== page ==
Here’s the update picks record before Sunday’s Elite Eight matchups with #6 Tennessee taking on #5 Michigan State, followed by #3 Baylor against #1 Duke . . .
26-6 in First Round
6-2 in Sweet 16
1-1 in Elite 8
#6 Tennessee vs. #5 Michigan State – 2:20 PM: It’s rare that a #5 faces a #6 seed in a Regional Final, but that’s’ what we have in the Midwest Regional Final in St. Louis as the Tennessee Volunteers take on the Michigan State Spartans. To get here, Tennessee knocked off #2 seed and Big Ten Tournament Champion Ohio State after beating double-digit seeds San Diego State and Ohio. Michigan State, which lost to North Carolina in last year’s National Championship, is here without junior point guard Kalin Lucas, the Big Ten Player of the Year a season ago as a sophomore who is out with an Achilles injury. The Spartans topped New Mexico State by three in the first round, beat Maryland by two at the buzzer courtesy of a three-pointer from Korie Lucious, and defeated Northern Iowa by seven in the Sweet Sixteen. This is the first meeting between these two schools since 1994. The Spartans are in the Elite Eight round for the seventh time since 1999. Tom Izzo is 5-1 in Regional Finals as Michigan State’s Head Coach in his 15 seasons. Coach Bruce Pearl guided Tennessee to the Sweet 16 for the third time in four years, and now they are in the Elite Eight for the first time in program history.
Three seniors are in the starting five for Tennessee providing leadership in Wayne Chism, J.P. Prince and Bobby Maze. Chism, a dangerous 6-foot-9 inside-outside forward, scored 22 points and grabbed 11 rebounds in the regional semifinal against Ohio State. He’s not only a force in the paint along with 6-foot-10 junior Brian Williams, but he also has hit 118 three-pointers in his career. Prince added 14 points, six assists and two steals vs. the Buckeyes, and his length on defense was huge, especially on the blocked shot of OSU’s Evan Turner at the end to preserve a Vols victory. As for Maze, he’s an underrated distributor, and along with 5-foot-11 junior Melvin Goins, it gives Pearl some different options in the backcourt. Even though the perception is that Tennessee is a perimeter-oriented team, they did outscore Ohio St. 50-22 in the Points in the Paint category, and are a pretty solid rebounding team for the most part.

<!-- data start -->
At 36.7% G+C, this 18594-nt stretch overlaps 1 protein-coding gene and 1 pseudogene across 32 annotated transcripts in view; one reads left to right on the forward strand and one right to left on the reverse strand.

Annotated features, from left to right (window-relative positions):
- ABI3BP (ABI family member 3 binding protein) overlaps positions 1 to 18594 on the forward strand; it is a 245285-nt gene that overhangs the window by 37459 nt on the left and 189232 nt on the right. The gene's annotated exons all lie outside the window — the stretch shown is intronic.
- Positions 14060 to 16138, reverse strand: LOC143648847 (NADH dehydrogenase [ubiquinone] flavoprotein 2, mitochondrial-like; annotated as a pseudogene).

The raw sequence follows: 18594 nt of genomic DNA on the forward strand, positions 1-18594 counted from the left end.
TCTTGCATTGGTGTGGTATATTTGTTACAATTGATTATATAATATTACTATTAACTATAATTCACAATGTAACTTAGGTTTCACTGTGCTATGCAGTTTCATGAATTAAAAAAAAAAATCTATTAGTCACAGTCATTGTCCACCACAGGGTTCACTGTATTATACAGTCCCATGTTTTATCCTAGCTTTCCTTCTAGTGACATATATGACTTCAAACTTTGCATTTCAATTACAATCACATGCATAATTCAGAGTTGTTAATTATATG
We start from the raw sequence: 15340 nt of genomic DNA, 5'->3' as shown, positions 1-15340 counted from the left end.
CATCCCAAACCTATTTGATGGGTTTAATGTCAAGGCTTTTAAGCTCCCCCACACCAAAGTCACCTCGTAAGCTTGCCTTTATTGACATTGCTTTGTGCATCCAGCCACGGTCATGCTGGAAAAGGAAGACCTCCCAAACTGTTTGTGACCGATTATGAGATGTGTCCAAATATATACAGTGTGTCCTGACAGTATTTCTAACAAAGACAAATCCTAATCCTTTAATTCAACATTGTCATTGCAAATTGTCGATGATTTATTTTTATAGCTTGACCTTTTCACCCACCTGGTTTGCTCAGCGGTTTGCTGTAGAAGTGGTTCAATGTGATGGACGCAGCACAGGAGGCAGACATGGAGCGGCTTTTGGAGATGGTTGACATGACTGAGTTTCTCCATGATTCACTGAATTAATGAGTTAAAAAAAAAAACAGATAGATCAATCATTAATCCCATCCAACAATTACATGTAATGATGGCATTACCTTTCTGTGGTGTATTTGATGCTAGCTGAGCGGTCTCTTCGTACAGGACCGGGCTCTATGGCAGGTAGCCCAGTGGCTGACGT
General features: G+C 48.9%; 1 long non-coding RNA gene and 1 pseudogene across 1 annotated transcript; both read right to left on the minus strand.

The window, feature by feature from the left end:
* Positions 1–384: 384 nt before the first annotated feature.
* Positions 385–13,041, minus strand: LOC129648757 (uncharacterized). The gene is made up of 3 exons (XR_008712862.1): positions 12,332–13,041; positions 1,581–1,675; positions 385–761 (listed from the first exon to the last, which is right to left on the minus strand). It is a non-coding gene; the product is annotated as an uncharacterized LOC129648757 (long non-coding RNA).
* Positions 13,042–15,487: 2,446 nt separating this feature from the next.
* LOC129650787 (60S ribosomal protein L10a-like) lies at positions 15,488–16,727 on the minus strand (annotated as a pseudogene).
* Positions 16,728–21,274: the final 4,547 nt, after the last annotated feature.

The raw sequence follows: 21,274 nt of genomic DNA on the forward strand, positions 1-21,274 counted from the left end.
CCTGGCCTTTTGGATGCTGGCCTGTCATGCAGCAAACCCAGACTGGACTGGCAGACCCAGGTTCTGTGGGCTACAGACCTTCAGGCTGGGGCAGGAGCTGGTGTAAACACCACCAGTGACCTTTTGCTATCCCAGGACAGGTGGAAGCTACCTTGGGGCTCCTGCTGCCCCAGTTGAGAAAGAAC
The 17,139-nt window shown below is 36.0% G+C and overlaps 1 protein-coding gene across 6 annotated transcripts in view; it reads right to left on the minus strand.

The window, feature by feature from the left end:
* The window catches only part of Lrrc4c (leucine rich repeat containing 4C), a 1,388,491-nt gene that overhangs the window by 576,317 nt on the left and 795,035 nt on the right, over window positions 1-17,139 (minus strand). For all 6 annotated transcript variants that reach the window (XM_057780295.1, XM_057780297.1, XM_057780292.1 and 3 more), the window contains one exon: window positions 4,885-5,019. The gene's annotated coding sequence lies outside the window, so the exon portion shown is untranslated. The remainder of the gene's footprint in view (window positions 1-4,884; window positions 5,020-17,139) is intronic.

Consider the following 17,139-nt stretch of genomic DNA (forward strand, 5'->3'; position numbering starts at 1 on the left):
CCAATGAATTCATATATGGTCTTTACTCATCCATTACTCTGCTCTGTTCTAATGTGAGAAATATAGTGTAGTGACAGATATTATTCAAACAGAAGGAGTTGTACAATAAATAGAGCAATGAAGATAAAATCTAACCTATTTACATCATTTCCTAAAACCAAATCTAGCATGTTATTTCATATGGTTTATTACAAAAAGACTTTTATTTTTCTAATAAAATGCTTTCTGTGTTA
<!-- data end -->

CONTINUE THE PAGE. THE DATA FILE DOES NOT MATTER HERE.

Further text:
While Tennessee wants to push the tempo and excel in a high-scoring game where they can let it fly from behind the three-point arc, Michigan State is a little different because they’d prefer to have this game played in the half-court with their defense and in particular their rebounding set the tone. Raymar Morgan, the lone senior starter currently in MSU’s starting five, has been the glue guy for this team. Over his last 12 games he’s averaging close to 17 points and nine rebounds a game. Durrell Summers, a 6-foot-4 junior swingman, is averaging 19.6 points per game in the NCAA Tourney, and in his last two contests has shot 10-for-17 from three-point range. On the boards, Morgan, 6-foot-8 sophomore Delvon Roe and 6-foot-6 sophomore Draymond Green, who posted 12 boards in the opening round, are a handful. Their ability to crash the glass will be crucial, especially second chance opportunities. Being +11 in rebounds vs. Northern Iowa was a key to their success.
On defense, Michigan St. has to contain the slashing to the rim of Tennessee. If they’re able to do that and continue to get good production from their bench, they have a great chance to win. My thinking is Tennessee wins it close because they are a little bit better shooting from the outside, can match MSU’s intensity on the boards and they are just as deep. Their shooters have a lot of confidence right now, and that shouldn’t change against a Spartans team that eventually will miss Lucas’ play-making at the point guard position. Pick – Tennessee by 3.
#3 Baylor vs. #1 Duke – 5:05 PM: Few would’ve expected that the last #1 seed standing would be the Duke Blue Devils of the ACC, who a year ago got bounced by 23 points in the Sweet 16 by Villanova. But that’s the case as Kansas fell in the second round #9 seed Northern Iowa, Syracuse lost to #5 seed Butler in the Sweet 16 and the latest to lose was Kentucky to #2 seed West Virginia in last night’s Elite Eight. Coach Mike Krzyzewski has Duke eying its 11th ever Final Four trip and first in six years. In a down year for the ACC, Duke was the lone ACC team to make it to the Sweet 16 and did so with the trio of Kyle Singler (21PPG, 7.7RPG in the NCAA Tourney), Nolan Smith and Jon Scheyer leading the way. Scheyer, struggling a bit in a shooting slump (just 2-for-17 from 3 distance the last two games), is the only senior among that threesome, whereas Singler and Smith are juniors.